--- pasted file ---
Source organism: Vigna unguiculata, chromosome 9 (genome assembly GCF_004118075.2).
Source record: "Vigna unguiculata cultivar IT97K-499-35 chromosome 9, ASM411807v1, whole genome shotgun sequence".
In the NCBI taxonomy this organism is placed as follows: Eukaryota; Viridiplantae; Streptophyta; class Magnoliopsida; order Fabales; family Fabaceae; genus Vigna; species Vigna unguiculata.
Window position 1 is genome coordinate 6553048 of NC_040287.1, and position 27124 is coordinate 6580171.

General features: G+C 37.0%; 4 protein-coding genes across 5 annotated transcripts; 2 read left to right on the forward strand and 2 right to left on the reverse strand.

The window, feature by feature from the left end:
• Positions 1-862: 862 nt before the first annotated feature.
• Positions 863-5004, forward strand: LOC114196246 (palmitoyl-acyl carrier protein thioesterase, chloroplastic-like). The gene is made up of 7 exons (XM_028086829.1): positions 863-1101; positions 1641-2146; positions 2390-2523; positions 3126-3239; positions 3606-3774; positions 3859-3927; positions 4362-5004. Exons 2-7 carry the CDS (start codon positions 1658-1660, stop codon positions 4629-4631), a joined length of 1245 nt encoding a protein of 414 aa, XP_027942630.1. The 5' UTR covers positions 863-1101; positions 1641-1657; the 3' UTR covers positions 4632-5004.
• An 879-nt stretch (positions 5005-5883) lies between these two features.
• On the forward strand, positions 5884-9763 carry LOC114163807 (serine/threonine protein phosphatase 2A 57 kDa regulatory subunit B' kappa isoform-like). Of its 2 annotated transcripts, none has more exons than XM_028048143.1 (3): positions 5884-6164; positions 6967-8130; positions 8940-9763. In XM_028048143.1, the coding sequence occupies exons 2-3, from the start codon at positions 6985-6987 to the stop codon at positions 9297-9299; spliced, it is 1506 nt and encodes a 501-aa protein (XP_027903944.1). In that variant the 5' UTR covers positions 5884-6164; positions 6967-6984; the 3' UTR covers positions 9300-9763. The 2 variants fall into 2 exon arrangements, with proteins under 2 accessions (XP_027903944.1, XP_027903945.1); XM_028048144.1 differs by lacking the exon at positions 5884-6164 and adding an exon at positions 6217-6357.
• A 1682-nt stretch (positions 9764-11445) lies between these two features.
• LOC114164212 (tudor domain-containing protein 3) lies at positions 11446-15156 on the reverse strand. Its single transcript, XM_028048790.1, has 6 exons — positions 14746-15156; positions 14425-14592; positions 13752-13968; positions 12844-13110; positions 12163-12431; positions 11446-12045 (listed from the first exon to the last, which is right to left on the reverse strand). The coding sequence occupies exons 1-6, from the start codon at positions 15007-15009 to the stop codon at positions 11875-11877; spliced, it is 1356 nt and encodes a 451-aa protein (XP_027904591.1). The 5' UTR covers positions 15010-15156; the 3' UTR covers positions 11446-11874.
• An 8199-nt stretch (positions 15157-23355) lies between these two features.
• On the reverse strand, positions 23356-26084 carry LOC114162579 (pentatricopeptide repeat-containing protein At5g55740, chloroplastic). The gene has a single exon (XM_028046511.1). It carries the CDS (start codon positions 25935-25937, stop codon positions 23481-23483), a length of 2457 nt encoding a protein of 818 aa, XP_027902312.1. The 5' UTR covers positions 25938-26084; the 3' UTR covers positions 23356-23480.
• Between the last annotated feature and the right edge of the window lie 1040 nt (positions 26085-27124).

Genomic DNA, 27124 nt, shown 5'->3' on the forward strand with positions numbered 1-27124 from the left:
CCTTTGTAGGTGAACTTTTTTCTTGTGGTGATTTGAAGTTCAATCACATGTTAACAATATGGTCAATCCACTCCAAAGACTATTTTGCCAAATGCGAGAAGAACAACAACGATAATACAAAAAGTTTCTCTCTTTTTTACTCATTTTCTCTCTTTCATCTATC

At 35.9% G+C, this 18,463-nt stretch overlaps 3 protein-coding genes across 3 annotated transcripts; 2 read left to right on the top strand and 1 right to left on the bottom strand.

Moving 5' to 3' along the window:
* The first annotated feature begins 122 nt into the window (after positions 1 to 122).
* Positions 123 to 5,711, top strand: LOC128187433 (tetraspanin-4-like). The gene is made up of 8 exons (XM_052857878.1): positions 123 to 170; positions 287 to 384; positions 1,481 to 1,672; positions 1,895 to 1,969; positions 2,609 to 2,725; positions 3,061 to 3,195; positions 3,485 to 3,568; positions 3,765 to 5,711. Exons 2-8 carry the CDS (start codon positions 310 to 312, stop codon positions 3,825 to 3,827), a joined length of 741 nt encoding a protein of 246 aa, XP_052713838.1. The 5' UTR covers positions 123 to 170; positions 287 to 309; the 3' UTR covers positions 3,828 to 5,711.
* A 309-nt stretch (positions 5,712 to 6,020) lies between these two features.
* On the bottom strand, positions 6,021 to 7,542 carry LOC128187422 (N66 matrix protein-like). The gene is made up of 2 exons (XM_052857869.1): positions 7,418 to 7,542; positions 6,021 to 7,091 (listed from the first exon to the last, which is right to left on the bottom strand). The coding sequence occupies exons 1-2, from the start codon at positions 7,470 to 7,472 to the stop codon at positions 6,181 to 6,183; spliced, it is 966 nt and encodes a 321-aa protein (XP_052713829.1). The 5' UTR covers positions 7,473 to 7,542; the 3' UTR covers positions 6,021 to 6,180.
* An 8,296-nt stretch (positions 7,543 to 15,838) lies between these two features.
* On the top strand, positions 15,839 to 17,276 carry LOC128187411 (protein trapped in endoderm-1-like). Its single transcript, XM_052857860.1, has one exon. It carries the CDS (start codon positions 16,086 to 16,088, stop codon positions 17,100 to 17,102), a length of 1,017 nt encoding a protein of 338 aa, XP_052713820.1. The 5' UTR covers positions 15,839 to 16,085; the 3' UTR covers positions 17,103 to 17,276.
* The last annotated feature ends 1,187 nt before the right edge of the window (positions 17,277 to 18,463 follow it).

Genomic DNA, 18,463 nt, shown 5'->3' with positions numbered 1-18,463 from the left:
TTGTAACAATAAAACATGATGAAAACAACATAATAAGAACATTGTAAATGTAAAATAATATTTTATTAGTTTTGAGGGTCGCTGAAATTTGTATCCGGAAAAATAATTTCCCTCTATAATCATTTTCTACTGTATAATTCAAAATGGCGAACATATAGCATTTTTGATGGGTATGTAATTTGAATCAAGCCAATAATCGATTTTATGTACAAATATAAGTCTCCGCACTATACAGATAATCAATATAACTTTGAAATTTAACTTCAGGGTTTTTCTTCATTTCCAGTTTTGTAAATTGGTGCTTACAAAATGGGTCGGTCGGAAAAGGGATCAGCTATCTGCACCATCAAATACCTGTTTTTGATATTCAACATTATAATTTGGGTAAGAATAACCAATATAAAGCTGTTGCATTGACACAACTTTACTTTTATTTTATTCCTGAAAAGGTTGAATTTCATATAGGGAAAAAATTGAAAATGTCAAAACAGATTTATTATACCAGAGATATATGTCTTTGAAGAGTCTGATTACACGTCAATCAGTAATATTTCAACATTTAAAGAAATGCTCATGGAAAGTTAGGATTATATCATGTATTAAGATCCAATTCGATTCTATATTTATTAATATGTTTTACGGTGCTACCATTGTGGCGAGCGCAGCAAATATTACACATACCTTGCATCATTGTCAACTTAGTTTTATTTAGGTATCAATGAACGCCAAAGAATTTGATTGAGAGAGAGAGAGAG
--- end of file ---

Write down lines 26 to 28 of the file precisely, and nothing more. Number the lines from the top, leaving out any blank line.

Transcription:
* The last annotated feature ends 1,187 nt before the right edge of the window (positions 17,277 to 18,463 follow it).

Genomic DNA, 18,463 nt, shown 5'->3' with positions numbered 1-18,463 from the left:
TTGTAACAATAAAACATGATGAAAACAACATAATAAGAACATTGTAAATGTAAAATAATATTTTATTAGTTTTGAGGGTCGCTGAAATTTGTATCCGGAAAAATAATTTCCCTCTATAATCATTTTCTACTGTATAATTCAAAATGGCGAACATATAGCATTTTTGATGGGTATGTAATTTGAATCAAGCCAATAATCGATTTTATGTACAAATATAAGTCTCCGCACTATACAGATAATCAATATAACTTTGAAATTTAACTTCAGGGTTTTTCTTCATTTCCAGTTTTGTAAATTGGTGCTTACAAAATGGGTCGGTCGGAAAAGGGATCAGCTATCTGCACCATCAAATACCTGTTTTTGATATTCAACATTATAATTTGGGTAAGAATAACCAATATAAAGCTGTTGCATTGACACAACTTTACTTTTATTTTATTCCTGAAAAGGTTGAATTTCATATAGGGAAAAAATTGAAAATGTCAAAACAGATTTATTATACCAGAGATATATGTCTTTGAAGAGTCTGATTACACGTCAATCAGTAATATTTCAACATTTAAAGAAATGCTCATGGAAAGTTAGGATTATATCATGTATTAAGATCCAATTCGATTCTATATTTATTAATATGTTTTACGGTGCTACCATTGTGGCGAGCGCAGCAAATATTACACATACCTTGCATCATTGTCAACTTAGTTTTATTTAGGTATCAATGAACGCCAAAGAATTTGATTGAGAGAGAGAGAGAG